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Fatal work accident in UCLA chemistry lab subject of trial

The purpose of this blog is to discuss work-related injuries and, in particular, workers' compensation. Too often, major accidents happen on construction sites or in industrial plants, and those accidents tend to make headlines. But the truth is that employees can suffer serious injuries in virtually every profession. Los Angeles residents who have been injured on the job need to be aware of their legal rights and responsibilities.

A fatal work-related accident is the subject of a pending case involving a University of California chemistry professor. While he was heading up a chemistry lab at UCLA, a young research assistant suffered fatal burns when a piece of lab equipment broke.

The young woman was transferring t-butyl lithium between containers when the plastic syringe used in the process came apart. An air-ignited chemical compound spilled, and the 23-year-old suffered burns on almost half of her body. She passed away 18 days after the accident.

Having received her bachelor's degree in chemistry only five months prior, the assistant was hired and entrusted with lab duties. She was never trained, however, in handling the dangerous chemicals that burned her, and she was not protected by a lab coat when the accident happened.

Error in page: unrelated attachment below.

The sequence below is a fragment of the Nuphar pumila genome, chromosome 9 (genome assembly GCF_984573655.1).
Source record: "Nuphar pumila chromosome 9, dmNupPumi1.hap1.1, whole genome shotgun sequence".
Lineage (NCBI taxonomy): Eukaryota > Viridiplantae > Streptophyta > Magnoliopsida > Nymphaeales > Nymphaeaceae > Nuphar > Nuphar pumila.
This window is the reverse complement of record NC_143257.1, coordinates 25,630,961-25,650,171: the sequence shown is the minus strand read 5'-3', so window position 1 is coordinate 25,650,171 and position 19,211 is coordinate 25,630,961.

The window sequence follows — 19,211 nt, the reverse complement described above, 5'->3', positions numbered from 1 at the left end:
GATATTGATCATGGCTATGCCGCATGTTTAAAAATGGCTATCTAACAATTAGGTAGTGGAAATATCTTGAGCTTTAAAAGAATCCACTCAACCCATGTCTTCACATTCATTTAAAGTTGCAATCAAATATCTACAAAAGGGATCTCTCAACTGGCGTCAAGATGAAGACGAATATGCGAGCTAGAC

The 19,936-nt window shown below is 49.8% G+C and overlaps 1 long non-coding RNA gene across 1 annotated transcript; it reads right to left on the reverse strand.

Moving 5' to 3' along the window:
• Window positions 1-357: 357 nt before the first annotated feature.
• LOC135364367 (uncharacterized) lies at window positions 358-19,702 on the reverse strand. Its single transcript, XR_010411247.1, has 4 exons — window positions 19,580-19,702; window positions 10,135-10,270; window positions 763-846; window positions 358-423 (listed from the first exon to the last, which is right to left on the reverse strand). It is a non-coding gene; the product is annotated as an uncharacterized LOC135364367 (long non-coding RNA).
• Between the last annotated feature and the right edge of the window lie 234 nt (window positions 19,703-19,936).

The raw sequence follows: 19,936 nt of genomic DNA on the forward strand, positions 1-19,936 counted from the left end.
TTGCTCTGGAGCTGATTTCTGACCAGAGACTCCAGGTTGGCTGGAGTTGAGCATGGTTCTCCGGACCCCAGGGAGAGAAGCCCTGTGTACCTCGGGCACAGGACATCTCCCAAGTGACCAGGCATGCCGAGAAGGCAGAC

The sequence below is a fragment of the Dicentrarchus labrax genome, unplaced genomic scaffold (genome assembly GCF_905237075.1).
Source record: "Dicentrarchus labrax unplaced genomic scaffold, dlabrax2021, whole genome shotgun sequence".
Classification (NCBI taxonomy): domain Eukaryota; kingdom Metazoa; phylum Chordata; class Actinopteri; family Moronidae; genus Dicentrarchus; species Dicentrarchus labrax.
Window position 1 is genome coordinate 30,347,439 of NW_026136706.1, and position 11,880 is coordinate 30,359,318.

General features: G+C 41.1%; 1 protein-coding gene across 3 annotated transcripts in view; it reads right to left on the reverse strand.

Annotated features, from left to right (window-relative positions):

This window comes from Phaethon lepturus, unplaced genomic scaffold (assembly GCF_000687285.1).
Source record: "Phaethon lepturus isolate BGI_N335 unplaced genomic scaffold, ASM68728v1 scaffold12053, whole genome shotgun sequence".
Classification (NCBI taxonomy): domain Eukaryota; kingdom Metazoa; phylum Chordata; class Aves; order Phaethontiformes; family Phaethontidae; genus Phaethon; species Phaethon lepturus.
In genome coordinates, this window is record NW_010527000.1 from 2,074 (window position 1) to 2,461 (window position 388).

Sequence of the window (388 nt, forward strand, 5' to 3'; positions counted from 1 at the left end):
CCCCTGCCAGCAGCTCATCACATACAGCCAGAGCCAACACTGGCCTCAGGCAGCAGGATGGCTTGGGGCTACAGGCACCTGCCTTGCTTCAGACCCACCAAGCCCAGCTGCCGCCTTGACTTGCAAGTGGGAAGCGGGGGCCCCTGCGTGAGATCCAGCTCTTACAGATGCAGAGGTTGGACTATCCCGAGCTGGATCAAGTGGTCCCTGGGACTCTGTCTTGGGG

The 43-year-old professor claims that the woman's previous training at another job and the training from a senior technician equipped her to do her job safely. But prosecutors say that, in fact, no one trained her specifically to handle the dangerous chemicals.

Now the chemistry professor is facing criminal charges, including a failure to provide safety training and a failure to improve an unsafe work environment.

Not every such accident leads to a criminal trial. Injurious work accidents can also be handled in administrative hearings or in civil court. In any case, injured workers or their families need to be aware of their right to pursue workers' compensation benefits under California law.

Source: Los Angeles Times, "UCLA chemistry professor ordered to stand trial in fatal lab fire," Kim Christensen, April 26, 2013

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